DETROIT -- The Chevrolet SS sports sedan will carry a sticker price of $44,470, including shipping, making it Chevy's priciest sedan when it goes on sale in the fourth quarter.
The price is below that of the two main competitors in the small market for nonluxury, rear-wheel-drive performance sedans: the Chrysler 300 SRT ($47,240) and the Dodge Charger SRT ($45,270 for the Super Bee trim level). Both prices include shipping.
GM has downplayed sales expectations for the SS. In January, GM North America President Mark Reuss told an Australian Web site, carsales.com, that he would be happy with U.S. sales of 3,000 to 5,000 units a year.
Research firms AutoPacific Inc. and LMC Automotive are more bullish, with U.S. sales forecasts of 8,000 to 10,000 units for next year.
Through May, Chevrolet's U.S. market share slipped to 12.8 percent from 13.1 percent at the end of May 2012. For the first five months this year, sales grew 5 percent from the year-ago period to 821,674 units.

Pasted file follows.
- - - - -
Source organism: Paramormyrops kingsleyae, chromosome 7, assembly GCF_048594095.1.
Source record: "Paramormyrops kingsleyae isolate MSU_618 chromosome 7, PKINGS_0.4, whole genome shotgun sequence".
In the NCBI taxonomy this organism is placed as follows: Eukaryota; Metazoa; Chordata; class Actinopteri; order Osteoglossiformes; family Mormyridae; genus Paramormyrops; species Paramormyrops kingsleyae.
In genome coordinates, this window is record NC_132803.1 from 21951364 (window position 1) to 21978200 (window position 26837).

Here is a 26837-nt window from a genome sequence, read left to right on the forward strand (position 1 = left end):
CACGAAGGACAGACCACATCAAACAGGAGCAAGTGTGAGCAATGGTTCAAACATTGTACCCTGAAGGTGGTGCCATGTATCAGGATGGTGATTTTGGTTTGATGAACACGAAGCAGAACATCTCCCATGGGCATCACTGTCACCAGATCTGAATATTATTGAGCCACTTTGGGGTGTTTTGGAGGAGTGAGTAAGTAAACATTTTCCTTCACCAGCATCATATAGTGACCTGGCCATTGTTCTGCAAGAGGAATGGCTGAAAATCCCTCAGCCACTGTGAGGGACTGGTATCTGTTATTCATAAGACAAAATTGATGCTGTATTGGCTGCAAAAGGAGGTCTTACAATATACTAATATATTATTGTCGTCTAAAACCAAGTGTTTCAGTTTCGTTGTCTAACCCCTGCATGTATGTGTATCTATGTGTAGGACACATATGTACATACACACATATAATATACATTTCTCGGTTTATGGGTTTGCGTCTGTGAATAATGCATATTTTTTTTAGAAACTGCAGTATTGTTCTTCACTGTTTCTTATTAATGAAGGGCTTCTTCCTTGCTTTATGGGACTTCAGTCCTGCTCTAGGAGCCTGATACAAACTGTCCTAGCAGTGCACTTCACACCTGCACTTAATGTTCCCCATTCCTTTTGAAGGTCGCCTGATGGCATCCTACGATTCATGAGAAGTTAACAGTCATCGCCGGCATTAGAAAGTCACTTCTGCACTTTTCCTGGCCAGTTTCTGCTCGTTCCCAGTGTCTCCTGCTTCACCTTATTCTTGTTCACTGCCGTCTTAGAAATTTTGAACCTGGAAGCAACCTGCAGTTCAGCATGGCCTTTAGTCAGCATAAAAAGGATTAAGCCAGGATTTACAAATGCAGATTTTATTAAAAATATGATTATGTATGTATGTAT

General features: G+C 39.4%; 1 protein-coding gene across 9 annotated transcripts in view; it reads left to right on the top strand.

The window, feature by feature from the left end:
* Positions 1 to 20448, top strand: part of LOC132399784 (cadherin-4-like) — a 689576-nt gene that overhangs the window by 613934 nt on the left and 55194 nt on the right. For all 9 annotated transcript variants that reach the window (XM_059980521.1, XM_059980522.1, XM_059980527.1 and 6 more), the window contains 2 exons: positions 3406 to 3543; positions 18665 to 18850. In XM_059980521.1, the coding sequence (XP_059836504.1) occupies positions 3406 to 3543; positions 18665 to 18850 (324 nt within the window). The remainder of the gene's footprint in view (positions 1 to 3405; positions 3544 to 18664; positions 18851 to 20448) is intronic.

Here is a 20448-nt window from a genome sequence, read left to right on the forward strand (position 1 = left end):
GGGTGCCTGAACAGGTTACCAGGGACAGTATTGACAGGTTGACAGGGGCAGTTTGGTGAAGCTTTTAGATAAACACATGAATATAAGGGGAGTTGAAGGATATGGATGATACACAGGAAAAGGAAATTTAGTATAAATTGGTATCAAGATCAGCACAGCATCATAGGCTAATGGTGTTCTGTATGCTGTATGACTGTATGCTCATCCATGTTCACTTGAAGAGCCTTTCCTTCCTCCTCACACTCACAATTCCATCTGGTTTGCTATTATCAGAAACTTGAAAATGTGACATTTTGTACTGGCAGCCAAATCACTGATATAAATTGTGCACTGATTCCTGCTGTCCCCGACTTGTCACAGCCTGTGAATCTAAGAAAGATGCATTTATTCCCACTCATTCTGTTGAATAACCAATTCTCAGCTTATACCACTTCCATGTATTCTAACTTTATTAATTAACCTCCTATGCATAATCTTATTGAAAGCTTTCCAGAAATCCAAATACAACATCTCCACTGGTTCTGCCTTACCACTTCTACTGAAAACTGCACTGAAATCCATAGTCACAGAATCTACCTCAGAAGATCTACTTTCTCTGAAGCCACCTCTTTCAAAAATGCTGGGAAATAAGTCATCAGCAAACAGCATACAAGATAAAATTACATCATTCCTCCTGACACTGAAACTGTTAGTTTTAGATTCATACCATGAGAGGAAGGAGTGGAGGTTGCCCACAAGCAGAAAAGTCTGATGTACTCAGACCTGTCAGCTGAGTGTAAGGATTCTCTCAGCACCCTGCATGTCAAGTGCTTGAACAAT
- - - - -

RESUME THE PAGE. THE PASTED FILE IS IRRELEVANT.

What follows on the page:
The SS, Chevy's first rwd performance sedan since it stopped selling the Impala SS in 1996, will be imported from GM Holden in Australia and built on the same platform as the Camaro and Holden's VF Commodore.
It will come in just one model. The only options will be a sunroof ($900) and a full-sized spare tire ($500).
Standard equipment will include: Brembo front brakes, forged aluminum wheels with performance Bridgestone tires, Chevy's MyLink infotainment system, color head-up display with color instrument panel, heated and ventilated memory seats, side blind zone alert and lane-departure warning and Bose audio system with one year of free SiriusXM radio.
The car will be powered by a 6.2-liter V-8 producing 415 hp and 415 pounds-feet of torque and will travel 0 to 60 mph in about five seconds, GM says.